No. 120. report of Maj. Michael H. Locher, Seventy-ninth Pennsylvania Infantry.
Hdqrs.,9TH regiment Pennsylvania Vet. Vols., Atlanta, Ga., September 8, 1864.Sir: I have the honor to report the operations of the Seventy-ninth Regiment Pennsylvania Veteran Volunteers from the commencement to the termination of the campaign ending with the capture of Atlanta, in accordance with orders received headquarters Third Brigade, September 5, 1864. On the 9th day of May the regiment returned from a veteran furlough and reported to the brigade for duty before Buzzard Roost, and was immediately ordered into position in the second line of battle. After moving one mile to the right and rear, under a heavy fire of shell and canister, remained in line of battle until the  13th, when we moved with the brigade to Snake Creek Gap, threw out skirmishers and encamped for the night after a heavy day's march. 14th of May moved in line of battle, commenced skirmishing with the enemy, who opened with artillery and infantry. We threw up breast-works and remained in that position, supporting two batteries of artillery, and continued skirmishing with the enemy d-aring the day. The enemy made several charges on our main line during the early part of the night and were handsomely repulsed, evacuating their position during the night. Skirmishers were thrown out, who found their works empty, with every indication that they had been badly handled. On the 16th we were ordered in pursuit to Resaca; arrived there at 12 m.; found the railroad bridge across the Oostenaula River still in flames. The regiment was ord.ered to report to Major-General Thomas, and was detailed to remain and bury the dead left uncovered upon the battle-field, and to gather in arms and ammunition abandoned. After attending to that part of the business, burying 228 rebels and collecting 1,500 stand of arms, received an order to guard reserve ammunition train of the Department of the Mississippi to Kingston, which was successfully accomplished, arriving there on the 22d of May; then ordered to remain at Kingston for post duty. On the 24th of May the enemy made a dash on a wagon train three miles from Kingston, when the regiment was ordered into line, and skirmishers thrown out to the front,who went forward. The balance of the regiment followed within supporting distance in rear of one section of artillery. The rebels, after destroying about 30 wagons, left hastily, when the regiment returned to their quarters in good order. On the 8th day of June the regiment was ordered to rejoin the Third Brigade. Took up the line of march on the 9th and moved to Cartersville and encamped for the night. Resumed the march on the 10th; received an order to send a detachment to Kingston to guard medical stores. Companies G and B, under command of Capt. William S. McCaskey, were ordered to conduct the train and return with it. The balance of the regiment proceeded to Allatoona Station and encamped for the night. On the 11th we joined the brigade and were immediately placed in position and moved to the front; formed a new line of battle; remained in position until the 18th, when we relieved the Thirty-eighth Indiana onthe skirmish line; kept up a heavy skirmish all day in front of the enemy's works and under a heavy fire of artillery and infantry from their main works. Relieved on the 19th by a detachment of the Seventy-fourth Ohio. Enemy evacuate their works. On the 20th moved with the brigade into a new position in front of and to the right of Kenesaw Mountain, relieving a regiment of the Fourth Corps; threw out skirmishers. On the 22d the Seventy-ninth Regiment relieved the Seventyeighth Pennsylvania, who were on the skirmish line; remained in that position until relieved by a regiment of Cruft's brigade, when we shifted position to the right one mile. On the 24th took up Dosition and remained confronting the enemy until July 2, when our position was again shifted to the left for the purpose of forming a new line; worked all night, and at daylight found that the enemy had evacuated their works. Moved promptly on the 3d in pursuit of the enemy, marching through Marietta, Ga.; halted for a short rest, and then moved forward four miles, where the heavy skirmishing gave evidence that we had again crossed their path. After a sharp fight of four hours they again fell back, and took up a new  position. On the 5th we again started in pursuit, overtook them, and formed line of battle, and commenced shelling their works, which were of the most formidable character. Remained in that position until the 7th, when the line was ordered to fall back of our works and go into camp. On the 9th the regiment was ordered to move forward and support the Twenty-first Ohio in making a charge, which they successfully made, driving the enemy into their main line of works. After remaining in positon until dark, the regiment was ordered to return to camp, having accomplished all that was intended. On the 17th crossed the Chattahoochee River, formed line, and commenced to skirmish for three miles, carefully feeling our way and developing their new line of works, and then fortified strongly. 20th, crossed Peach Tree Creek, and took a position on the right of the Twentieth Corps, the enemy making a heavy assault on our left, but were repulsed with great loss. Remained in position until 3 p. m. of the 21st, when the regiment was ordered to support the skirmish line, it being the intention to develop the position of the enemy. The skirmishers charged, supported gallantly by the regiment, who rushed forward, capturing some prisoners, and driving the enemy into the main line of works, under a heavy fire of artillery and infantry. 28th, moved with the brigade to re-enforce the extreme right of the Army of the Tennessee, a distance of five miles, and fortified, remaining until the morning of the 29th, when ordered to take up the old ground. August 4, again ordered to the right to rejoin the division. Moved into position and ordered to countermarch, taking up the original position until the 24th, when they again shifted to the right. Afternoon of the 25th ordered to move at 8 p. m. without any unnecessary noise, as the whole line was to be abandoned. Moved at the appointed hour four miles to the right and rear. 26th, moved at 3 p. m. to the right some five miles. 27th, moved half mile to the right and remained there until morning of the 28th. Took up line of march at 6 a. m. Moved to the right and fortified, our right resting on the La Grange and Atlanta Railroad; encamped for the night. 29th, ordered to move and destroy the railroad, which was done effectually. 30th, started in direction of the Atlanta and Macon Railroad. Marched ten miles and halted for rest; then continued the march toward Jonesborough, encamping five miles from that point. 31st, ordered to move to the front line, when orders were again received and we countermarched, taking up our original position, with orders to move at daylight. September 1, moved to the front; heavy firing going on along the line. After making a forced march of five miles, the Seventy-ninth was ordered forward as skirmishers, which was countermanded. Ordered to take position in line, the brigade having been ordered to reconnoiter. Moved in line of battle, when the enemy opened briskly with artillery and musketry. Seventy-ninth was ordered to support the Seventy-fourth Ohio in a charge, which they did, driving the enemy and forcing them to abandon their artillery after a short fight. After a brief rest was formed in line of battle, the Seventy-ninth on the extreme left of the brigade, in position to the right flank of the enemy, our left resting on the Macon railroad. Position of the enemy was soon developed, when the enemy opened with artillery and musketry, they having a double line of works. The regiment was ordered to relieve the First Wisconsin, they having expended their sixty rounds of ammunition. The regiment moved forward in line of battle infine style. After remaining  in position were relieved by the Sixty-ninth Ohio, with orders to advance, supported by the Seventy-ninth Regiment, which was accomplished under a very heavy fire, crossing the railroad and remaining there until relieved by a brigade of the Fourth Corps. After dusk ordered to fall back, and took up a position in the rear and remained there for the night. September 2, ordered to move at 4 a. m. forward and fortify. After moving out was discovered that the enemy had gone, leaving us in possession of the field. After burying the dead and gathering in the wounded of both armies, we moved to Jonesborough, took up position in the works evacuated by the enemy the night before, and then learned with pleasure of the evacuation of the point aimed at-Atlanta. Capt. John S. McBride, who assisted in the command of the regiment, and upon whom for a short time devolved the entire command, has proven himself an able officer, and deserves and receives the thanks of the commanding officer. Assistant Surgeon White, an accomplished surgeon, was constantly at his post, in close proximity to danger, relieving the suffering, and promptly paying that attention to the wounded so necessary in such a campaign, is entitled to my thanks and that of the entire command. The officers and privates have again proven their valor, and have shown that the “old flag” is still the only fitting emblem of our nationality, the one, and only one, to which they will dedicate their lives and their honor, and will continue to fight for until this rebellion is subdued and universal liberty be again proclaimed. The casualties of the regiment from the 9th of May, 1864, until the 1st of September, inclusive, are as follows: Killed on the field, 6; since died fromn wounds received, 12; commissioned officers wounded, 2; enlisted men wounded, 72; total casualties, 92.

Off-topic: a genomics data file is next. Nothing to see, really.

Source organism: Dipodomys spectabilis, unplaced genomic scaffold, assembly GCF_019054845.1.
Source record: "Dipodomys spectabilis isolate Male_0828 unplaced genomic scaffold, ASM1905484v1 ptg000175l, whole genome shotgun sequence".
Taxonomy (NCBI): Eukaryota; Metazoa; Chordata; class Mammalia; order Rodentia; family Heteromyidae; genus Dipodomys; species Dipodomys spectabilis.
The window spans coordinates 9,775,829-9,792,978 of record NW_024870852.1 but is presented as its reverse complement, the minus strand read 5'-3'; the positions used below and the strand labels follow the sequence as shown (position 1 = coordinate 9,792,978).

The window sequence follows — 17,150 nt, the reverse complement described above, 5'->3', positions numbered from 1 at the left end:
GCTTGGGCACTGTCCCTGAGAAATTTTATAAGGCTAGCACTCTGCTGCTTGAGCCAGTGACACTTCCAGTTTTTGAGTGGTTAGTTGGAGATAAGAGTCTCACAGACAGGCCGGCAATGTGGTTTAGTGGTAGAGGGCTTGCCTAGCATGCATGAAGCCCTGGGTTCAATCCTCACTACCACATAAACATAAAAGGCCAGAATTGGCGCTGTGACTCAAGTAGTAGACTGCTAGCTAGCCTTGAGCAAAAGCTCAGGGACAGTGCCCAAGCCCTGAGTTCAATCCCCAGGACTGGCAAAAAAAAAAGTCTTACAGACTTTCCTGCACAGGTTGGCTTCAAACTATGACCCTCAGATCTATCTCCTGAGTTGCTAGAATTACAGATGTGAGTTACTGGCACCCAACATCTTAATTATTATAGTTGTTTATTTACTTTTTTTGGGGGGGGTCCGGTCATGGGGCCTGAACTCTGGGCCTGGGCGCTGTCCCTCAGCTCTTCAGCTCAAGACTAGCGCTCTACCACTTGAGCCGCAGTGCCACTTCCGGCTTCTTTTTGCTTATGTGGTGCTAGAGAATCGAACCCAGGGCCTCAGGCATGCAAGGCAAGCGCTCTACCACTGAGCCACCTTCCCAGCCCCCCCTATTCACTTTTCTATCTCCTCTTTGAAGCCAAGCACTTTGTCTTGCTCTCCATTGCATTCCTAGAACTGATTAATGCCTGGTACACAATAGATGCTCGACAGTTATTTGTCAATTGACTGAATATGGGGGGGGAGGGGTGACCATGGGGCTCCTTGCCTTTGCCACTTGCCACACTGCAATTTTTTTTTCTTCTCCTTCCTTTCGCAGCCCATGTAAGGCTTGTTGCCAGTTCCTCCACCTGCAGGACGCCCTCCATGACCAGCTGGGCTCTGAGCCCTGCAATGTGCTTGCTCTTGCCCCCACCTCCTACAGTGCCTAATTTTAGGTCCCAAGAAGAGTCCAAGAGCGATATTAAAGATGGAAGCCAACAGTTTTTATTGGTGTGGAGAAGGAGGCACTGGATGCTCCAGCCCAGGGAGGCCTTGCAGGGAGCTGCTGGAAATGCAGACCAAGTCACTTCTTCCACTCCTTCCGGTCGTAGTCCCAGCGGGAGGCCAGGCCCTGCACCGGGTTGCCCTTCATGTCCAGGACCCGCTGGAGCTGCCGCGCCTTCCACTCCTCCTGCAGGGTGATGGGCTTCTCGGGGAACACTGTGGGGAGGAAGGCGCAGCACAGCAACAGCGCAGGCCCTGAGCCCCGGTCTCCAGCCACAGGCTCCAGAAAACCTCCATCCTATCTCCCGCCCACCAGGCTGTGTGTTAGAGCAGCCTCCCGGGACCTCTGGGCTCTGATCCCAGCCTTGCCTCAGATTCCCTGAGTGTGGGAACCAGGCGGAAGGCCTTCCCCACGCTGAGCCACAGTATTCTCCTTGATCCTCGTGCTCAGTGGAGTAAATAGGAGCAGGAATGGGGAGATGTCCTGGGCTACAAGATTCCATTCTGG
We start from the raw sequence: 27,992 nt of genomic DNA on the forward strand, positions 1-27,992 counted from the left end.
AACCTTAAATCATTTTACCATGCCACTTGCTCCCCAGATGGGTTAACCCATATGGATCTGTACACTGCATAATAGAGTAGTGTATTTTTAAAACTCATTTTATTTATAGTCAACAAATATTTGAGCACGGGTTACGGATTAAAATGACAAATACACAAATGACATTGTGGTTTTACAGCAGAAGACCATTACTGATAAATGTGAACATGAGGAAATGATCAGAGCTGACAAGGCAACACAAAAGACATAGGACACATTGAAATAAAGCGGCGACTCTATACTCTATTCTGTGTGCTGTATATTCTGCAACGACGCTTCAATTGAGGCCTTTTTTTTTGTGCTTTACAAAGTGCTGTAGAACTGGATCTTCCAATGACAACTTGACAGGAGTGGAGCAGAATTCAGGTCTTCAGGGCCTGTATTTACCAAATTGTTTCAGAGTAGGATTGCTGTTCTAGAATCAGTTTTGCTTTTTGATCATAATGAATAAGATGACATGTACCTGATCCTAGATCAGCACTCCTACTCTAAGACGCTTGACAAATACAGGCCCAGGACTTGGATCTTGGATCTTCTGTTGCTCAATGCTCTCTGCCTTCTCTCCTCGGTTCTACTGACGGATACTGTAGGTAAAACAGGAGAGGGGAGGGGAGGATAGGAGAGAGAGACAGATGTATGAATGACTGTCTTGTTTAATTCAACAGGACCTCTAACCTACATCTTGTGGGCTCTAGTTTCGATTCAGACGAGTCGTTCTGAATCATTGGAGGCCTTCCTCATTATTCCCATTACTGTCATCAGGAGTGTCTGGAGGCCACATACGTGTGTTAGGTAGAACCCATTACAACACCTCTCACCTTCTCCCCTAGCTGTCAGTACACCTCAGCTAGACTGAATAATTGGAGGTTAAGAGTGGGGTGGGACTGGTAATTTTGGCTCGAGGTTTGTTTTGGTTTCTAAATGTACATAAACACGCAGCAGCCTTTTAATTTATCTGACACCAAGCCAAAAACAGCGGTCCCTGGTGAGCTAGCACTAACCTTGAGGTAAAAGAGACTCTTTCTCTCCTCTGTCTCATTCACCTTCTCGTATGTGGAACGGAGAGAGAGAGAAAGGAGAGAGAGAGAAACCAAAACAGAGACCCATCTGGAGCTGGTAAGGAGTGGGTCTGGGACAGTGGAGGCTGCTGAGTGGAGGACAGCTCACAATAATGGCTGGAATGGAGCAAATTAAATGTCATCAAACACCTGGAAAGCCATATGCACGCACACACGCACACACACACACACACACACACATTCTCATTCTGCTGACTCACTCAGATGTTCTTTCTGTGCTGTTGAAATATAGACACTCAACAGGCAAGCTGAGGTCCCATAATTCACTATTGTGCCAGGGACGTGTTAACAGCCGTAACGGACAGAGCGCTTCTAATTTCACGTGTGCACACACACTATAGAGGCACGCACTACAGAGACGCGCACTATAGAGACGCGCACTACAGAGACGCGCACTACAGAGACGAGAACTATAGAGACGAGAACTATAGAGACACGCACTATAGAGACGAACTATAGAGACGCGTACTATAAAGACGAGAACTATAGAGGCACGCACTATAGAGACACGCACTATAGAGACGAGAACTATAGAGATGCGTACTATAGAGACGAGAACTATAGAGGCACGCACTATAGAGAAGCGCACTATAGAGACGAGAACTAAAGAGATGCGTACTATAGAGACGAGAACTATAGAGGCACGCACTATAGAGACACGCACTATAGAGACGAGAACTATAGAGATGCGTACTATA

M. H. Locher, Major, Comdg. Seventy-ninth Pennsylvania Vols.
Captain Hicks, Actg. Asst. Adgt. Gen., 3d Brig., 1st Div., 14th Army Corps.